We see the most growth potential for the livestock sector in Poland owing to increased export potential to the EU and Asia. The livestock industry in the country is relatively price-competitive compared with industry majors such as Brazil and the US, but it does not necessarily have the right export networks and infrastructure to rival these countries. That said, we see potential for the development of the Polish meat export market, particularly to high-growth markets as well as price sensitive ones in Asia. For grains and sugar, we see growth potential limited by the recent U-turn in the EU biofuel policy restricting the amount of food crops to be used in the production of ethanol.
- Corn production growth to 2016/17: 80.9% to 4.3mn tonnes. This will mainly come from base effects, as the country's reluctance to adopt genetically modified corn seeds will limit growth in yields. At the same time, growth in livestock production will continue to encourage corn production at the expense of less profitable crops, such as barley.
- Pork consumption growth to 2016/17: 3.1% to 1.7mn tonnes. We expect the pork market to be extremely tight in the coming years because of subdued margins and vulnerability of producers to changes in EU regulations. As a result, growth in production is likely to remain limited in the medium term.
- Sugar production growth to 2016/17: 5.2% to 12.1mn tonnes. Polish sugar producers will most likely be encouraged to increase output as EU reforms of the sugar sector gradually come online until full abolition of sugar production quotas in 2015. That said, restrictions put on the EU's subsidies budget are expected to weigh on growth.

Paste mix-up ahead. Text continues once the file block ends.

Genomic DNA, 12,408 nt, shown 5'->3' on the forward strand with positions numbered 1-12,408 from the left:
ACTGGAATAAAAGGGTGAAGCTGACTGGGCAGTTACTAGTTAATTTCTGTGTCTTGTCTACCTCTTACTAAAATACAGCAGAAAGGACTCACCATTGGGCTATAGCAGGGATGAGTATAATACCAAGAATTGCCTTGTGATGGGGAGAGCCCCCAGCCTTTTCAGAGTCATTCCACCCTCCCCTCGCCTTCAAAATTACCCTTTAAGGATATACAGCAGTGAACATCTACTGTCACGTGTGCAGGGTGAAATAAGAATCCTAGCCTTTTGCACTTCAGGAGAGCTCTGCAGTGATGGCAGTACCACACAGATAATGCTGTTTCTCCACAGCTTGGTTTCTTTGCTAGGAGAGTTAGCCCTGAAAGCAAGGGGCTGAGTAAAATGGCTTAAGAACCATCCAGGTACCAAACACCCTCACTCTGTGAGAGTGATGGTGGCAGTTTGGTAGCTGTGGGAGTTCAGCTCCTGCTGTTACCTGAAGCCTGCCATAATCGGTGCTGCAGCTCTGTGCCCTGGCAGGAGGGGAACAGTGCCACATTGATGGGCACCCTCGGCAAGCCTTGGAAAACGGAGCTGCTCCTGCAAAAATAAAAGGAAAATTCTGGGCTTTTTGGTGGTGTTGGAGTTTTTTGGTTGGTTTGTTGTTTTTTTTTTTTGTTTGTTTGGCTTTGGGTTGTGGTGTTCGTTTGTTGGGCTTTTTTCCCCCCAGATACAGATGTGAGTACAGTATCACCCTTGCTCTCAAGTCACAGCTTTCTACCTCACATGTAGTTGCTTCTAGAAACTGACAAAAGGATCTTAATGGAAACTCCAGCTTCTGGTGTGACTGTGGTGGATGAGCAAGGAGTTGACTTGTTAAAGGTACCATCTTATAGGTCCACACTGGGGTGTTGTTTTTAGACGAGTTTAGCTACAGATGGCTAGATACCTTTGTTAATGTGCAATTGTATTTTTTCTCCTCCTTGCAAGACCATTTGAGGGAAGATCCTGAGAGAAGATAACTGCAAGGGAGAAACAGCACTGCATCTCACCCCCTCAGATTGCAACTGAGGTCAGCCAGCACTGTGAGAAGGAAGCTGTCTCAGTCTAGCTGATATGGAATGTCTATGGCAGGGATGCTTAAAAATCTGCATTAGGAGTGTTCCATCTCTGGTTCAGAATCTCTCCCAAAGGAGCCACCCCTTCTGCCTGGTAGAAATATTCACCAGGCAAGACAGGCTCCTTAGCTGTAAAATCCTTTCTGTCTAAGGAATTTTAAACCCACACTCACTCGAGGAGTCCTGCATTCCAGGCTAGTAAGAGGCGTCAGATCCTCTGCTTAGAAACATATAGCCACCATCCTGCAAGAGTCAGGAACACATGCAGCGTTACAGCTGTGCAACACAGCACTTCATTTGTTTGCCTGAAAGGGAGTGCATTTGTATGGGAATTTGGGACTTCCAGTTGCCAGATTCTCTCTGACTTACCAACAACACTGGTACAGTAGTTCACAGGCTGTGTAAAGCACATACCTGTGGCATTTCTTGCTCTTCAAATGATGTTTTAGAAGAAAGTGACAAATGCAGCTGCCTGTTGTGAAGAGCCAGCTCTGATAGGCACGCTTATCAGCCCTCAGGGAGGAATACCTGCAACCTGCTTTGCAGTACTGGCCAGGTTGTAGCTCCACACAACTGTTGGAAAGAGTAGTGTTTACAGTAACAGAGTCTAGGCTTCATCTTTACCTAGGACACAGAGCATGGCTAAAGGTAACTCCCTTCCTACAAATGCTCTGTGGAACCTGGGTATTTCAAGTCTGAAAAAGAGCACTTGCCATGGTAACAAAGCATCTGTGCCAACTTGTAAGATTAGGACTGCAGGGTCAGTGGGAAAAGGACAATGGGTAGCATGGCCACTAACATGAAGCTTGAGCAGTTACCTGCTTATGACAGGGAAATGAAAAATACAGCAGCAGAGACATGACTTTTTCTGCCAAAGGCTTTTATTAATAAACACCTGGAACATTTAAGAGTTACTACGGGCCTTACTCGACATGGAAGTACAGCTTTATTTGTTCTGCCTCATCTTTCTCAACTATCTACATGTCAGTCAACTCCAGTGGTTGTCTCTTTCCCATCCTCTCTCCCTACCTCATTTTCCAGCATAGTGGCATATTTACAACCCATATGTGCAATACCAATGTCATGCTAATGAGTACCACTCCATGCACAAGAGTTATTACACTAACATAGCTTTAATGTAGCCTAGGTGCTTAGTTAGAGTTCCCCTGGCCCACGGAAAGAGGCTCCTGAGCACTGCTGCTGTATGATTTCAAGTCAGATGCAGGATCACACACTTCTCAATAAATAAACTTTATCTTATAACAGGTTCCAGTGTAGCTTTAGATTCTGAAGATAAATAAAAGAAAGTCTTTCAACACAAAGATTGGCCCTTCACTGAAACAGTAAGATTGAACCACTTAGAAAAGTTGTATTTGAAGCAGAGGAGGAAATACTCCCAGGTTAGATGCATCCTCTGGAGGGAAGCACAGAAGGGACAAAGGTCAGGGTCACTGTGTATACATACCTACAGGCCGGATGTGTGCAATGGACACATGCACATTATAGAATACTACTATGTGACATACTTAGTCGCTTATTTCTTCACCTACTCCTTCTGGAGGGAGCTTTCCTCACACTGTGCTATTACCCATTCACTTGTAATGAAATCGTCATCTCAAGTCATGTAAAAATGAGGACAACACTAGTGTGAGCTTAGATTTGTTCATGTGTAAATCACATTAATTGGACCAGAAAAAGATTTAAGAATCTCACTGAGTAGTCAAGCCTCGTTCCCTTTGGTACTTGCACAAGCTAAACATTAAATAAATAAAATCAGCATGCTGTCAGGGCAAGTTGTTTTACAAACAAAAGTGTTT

- 2013 real GDP growth: 1.9% (down slightly from an estimated 2.0% in 2012; predicted to average 3.3% over the period 2012-2017).
- Consumer price inflation: 2.5% year-on-year (y-o-y) on average for 2013 (slightly down from the 4.1% y-o-y estimated for 2012).
- BMI universe agribusiness market value: 0.7% y-o-y decline to US$16.2bn in 2012/13, forecast to increase on average by 1.1% annually between 2011/12 and 2016/17.
The 2012/13 Polish grains harvest has surprised to the upside, with spring wheat and barley helping to compensate for subdued output for winter crops. Spring wheat production was up 149.0% y-o-y in 2012/13, while spring barley production increased by 45.9% y-o-y. This pushed us to revise up our forecasts for 2012/13 wheat and barley to 8.6mn tonnes and 4.2mn tonnes respectively. The wheat crop is still expected to decline in y-o-y terms, but by less than we had envisaged previously. The barley crop is set to increase by 24.0% y-o-y, which is the largest instance of one-time growth observed in the past five years.
We believe the prominence of Northern and South American beef producers among global meat exports will continue over the long term, even if their pace of relative expansion is declining. Until the 1990s, Europe was the world's pre-eminent meat exporter, particularly for beef and pork, while the contribution from the Americas largely predicated on US and occasionally Argentine exports. However, between the 1980s and 2000s, the Americas (largely driven by the emergence of Brazil as a world-leading meat exporter) established a position as a leading exporter. We expect this to continue as European meat producers struggle under increasing costs and high feed prices.
Over our forecast period to 2017, we expect volume growth in carbonated drinks and bottled water, the two main components of Poland's soft drinks industry, to continue growing strongly. Compound annual growth rates (CAGRs) in both segments, which together are expected to account for about 130 litres of per capita soft drinks consumption in 2013, are forecast to remain strong over our five-year forecast period compared with the 2006-2011 period. Between 2012 and 2017, carbonates and bottled water volume sales are forecast to grow at CAGRs of 4.4% and 6.7% respectively.